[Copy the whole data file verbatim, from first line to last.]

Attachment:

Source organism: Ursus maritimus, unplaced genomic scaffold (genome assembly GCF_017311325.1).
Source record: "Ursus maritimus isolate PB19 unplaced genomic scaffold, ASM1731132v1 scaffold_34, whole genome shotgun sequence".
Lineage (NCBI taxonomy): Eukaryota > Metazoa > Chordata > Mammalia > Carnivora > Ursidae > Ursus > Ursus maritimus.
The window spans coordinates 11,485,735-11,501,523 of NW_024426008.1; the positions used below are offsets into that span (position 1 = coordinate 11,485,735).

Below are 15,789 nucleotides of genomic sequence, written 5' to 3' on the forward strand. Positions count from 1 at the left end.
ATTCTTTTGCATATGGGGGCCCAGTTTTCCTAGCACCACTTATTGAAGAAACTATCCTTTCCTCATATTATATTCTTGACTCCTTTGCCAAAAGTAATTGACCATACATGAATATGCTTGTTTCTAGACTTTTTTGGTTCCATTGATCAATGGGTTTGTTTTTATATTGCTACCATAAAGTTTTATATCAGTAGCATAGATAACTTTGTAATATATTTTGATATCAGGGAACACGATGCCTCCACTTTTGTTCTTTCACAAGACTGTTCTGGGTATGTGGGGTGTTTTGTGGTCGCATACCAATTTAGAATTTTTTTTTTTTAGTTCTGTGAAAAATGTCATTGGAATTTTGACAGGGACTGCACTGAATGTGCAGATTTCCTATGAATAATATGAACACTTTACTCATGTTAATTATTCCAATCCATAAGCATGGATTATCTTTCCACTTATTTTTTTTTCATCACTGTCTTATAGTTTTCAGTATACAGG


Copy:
Source organism: Ursus maritimus, unplaced genomic scaffold (genome assembly GCF_017311325.1).
Source record: "Ursus maritimus isolate PB19 unplaced genomic scaffold, ASM1731132v1 scaffold_34, whole genome shotgun sequence".
Lineage (NCBI taxonomy): Eukaryota > Metazoa > Chordata > Mammalia > Carnivora > Ursidae > Ursus > Ursus maritimus.
The window spans coordinates 11,485,735-11,501,523 of NW_024426008.1; the positions used below are offsets into that span (position 1 = coordinate 11,485,735).

Below are 15,789 nucleotides of genomic sequence, written 5' to 3' on the forward strand. Positions count from 1 at the left end.
ATTCTTTTGCATATGGGGGCCCAGTTTTCCTAGCACCACTTATTGAAGAAACTATCCTTTCCTCATATTATATTCTTGACTCCTTTGCCAAAAGTAATTGACCATACATGAATATGCTTGTTTCTAGACTTTTTTGGTTCCATTGATCAATGGGTTTGTTTTTATATTGCTACCATAAAGTTTTATATCAGTAGCATAGATAACTTTGTAATATATTTTGATATCAGGGAACACGATGCCTCCACTTTTGTTCTTTCACAAGACTGTTCTGGGTATGTGGGGTGTTTTGTGGTCGCATACCAATTTAGAATTTTTTTTTTTTAGTTCTGTGAAAAATGTCATTGGAATTTTGACAGGGACTGCACTGAATGTGCAGATTTCCTATGAATAATATGAACACTTTACTCATGTTAATTATTCCAATCCATAAGCATGGATTATCTTTCCACTTATTTTTTTTTCATCACTGTCTTATAGTTTTCAGTATACAGG